China Miéville is a British writer who describes his work as “weird fiction”. His latest novella pays homage to the Surrealist movement of the early 20th century, itself a veritable incubator of weird.
Historians often frame the multi-disciplinarian Surrealist movement as a reaction to World War I and an attempt to forge an alternative to the predominant Cartesian, linear, logical mode of thought espoused by Western culture.
The old way of thinking, proponents of Surrealism argued, had lost its legitimacy, citing as evidence the unprecedented carnage of WWI as the inevitable expression and conclusion of a broken system.
But other elements were at play. European art had already been thrown into flux a generation earlier with the advent of the Impressionist movement. That Impressionism followed the invention and spread of photography is no coincidence. Visual artists, partially relieved of the duty of creating strictly realistic depictions, refined techniques that filtered reality through more ambiguous lenses.
This in turn contributed to the general fin-de-siècle reinvigoration of the arts (which included the newly invented medium of film), and increasingly the artist’s role became not merely to depict but to actively question reality and make that interrogation part of the viewers’ experience.
The Dada movement was a natural extension of this, one of its main techniques relying on decontextualising everyday objects. A urinal, a bicycle wheel, a bottle-drying rack – anything was appropriated and isolated, the goal being to see and show objects in a new light.
Surrealism grew out of Dadaism, but rather than simply removing an object from its original context the Surrealist method often combined disparate objects to create something both recognisable and novel.
Despite, or perhaps because of, the self-conscious seriousness of its goals, Surrealism often contains an undercurrent of humour and playfulness.
Some historians maintain that Surrealism fizzled out during World War II when many artists and writers fled Nazi-occupied Paris (the setting for much of this novella), but, in fact, Surrealism is deeply embedded in popular culture even today.
Eighty years ago the flamboyant artist Salvador Dali, perhaps Surrealism’s most stylistically recognisable and best known proponent, created a piece of work that Piko-Taro could easily narrate as “I have a phone / I have a lobster / Uh! Lobster-phone”. The Japanese comedian’s PPAP (Pen Pineapple Apple Pen), with its layers of embedded symbolism and humour, would have been instantly recognisable to the Surrealists.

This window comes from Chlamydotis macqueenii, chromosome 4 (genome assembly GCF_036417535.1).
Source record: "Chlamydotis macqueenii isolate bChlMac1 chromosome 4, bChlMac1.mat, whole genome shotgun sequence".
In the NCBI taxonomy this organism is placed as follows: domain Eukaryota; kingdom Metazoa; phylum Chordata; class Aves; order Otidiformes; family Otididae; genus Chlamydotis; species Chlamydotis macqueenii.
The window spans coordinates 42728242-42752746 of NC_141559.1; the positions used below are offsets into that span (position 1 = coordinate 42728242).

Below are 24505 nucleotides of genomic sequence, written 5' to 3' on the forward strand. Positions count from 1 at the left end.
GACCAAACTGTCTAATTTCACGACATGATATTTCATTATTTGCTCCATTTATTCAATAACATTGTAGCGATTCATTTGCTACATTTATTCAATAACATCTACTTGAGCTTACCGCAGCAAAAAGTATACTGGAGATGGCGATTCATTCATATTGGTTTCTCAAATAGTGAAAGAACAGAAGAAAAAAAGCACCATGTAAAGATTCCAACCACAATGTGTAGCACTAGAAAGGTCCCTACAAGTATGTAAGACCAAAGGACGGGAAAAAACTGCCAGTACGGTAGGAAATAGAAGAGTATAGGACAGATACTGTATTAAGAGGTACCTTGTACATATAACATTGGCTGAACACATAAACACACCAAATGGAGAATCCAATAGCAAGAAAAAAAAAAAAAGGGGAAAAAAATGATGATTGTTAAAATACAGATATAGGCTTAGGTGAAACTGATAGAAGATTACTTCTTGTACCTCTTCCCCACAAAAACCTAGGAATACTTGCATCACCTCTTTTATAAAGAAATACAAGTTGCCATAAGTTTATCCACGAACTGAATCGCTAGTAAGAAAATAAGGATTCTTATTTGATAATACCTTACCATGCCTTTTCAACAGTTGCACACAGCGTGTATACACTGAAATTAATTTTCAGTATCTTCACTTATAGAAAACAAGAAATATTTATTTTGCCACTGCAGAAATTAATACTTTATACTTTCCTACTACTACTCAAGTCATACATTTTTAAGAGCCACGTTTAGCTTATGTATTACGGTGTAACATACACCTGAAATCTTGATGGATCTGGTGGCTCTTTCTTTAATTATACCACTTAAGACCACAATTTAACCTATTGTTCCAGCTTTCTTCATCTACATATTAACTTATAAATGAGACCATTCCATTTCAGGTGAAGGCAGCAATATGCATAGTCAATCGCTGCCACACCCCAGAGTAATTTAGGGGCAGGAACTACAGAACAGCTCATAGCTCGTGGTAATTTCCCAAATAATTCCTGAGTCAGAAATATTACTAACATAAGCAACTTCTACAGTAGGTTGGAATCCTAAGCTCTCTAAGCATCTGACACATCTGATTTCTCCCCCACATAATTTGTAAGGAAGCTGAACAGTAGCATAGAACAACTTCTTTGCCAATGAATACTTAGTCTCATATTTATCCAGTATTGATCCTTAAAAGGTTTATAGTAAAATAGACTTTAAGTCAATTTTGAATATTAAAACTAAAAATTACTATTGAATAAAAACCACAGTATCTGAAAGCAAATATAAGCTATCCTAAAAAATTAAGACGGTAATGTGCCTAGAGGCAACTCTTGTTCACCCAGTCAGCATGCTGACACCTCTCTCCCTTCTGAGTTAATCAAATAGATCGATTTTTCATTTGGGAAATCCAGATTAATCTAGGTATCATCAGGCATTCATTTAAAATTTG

Though Dali – or “you know who” as Miéville calls him in The Last Days Of New Paris – might be Surrealism’s poster boy, the writer and poet Andre Breton is generally credited as being the father of Surrealism. He formalised the goal of the movement as seeking to “resolve the previously contradictory conditions of dream and reality”.
Breton studied medicine and psychiatry and this link between dream and reality was directly inspired by the work of psychoanalyst Sigmund Freud, who posited that the seemingly illogical associations and juxta-positions of images inherent in dreams offer a window into the subconscious workings of the mind.
Ironically, Freud saw Surrealism’s deliberate and conscious choice of images revealed by the subconscious as a form of self-censorship and claimed the Surrealists were sabotaging their goals by censoring themselves (albeit by a novel set of parameters), ultimately leading to artwork that was a forceful manifestation of the ego, the very thing the movement and its art sought to subvert.
Miéville creates an alternative history where the Parisian Surrealists under Nazi occupation integrate the resistance movement (many joined the resistance in real life, including the writer Samuel Beckett) and detonate an “S-Blast” which brings their surreal creations to life. In their struggle against the Nazis, they attempt to harness these manifestations, or “manifs” as Miéville calls them. (One of the multiple meanings of the word in French is “protest” – surreal writing traditionally embraces ambiguous words.)
But the Nazis make their own unholy covenant, leading to demons and hideous monsters of all sorts, claiming the different levels of hell as their natural abode, roaming the ruined streets of Paris.
The city is besieged not so much by these fantasy characters but by those intent on keeping them confined to the city. Anyone caught within dystopian Paris’s city limits, including the protagonist Thibaut, is essentially stranded there. Thibaut joins forces with an American woman named Sam, who may or may not be a journalist.
While the story is wild and intensely imaged, the plot is quite simple and familiar: boy meets girl and together they try to save the world.
Miéville’s monsters and manifs are largely inspired by the artwork of the artists of the time and a semi-fictional glossary at the end of the book helps to further contextualise them.
Throughout this novella the writing is high-octane – something akin to a saucepan of popcorn on full heat, with the kernels of each sentence exploding into unexpected images in a frenetic and relentless assault.
An exciting, energetic, and sometimes exhausting read that credits and honours Surrealism.
The Last Days Of New Paris
Author: China Miéville
Publisher: Picador, fiction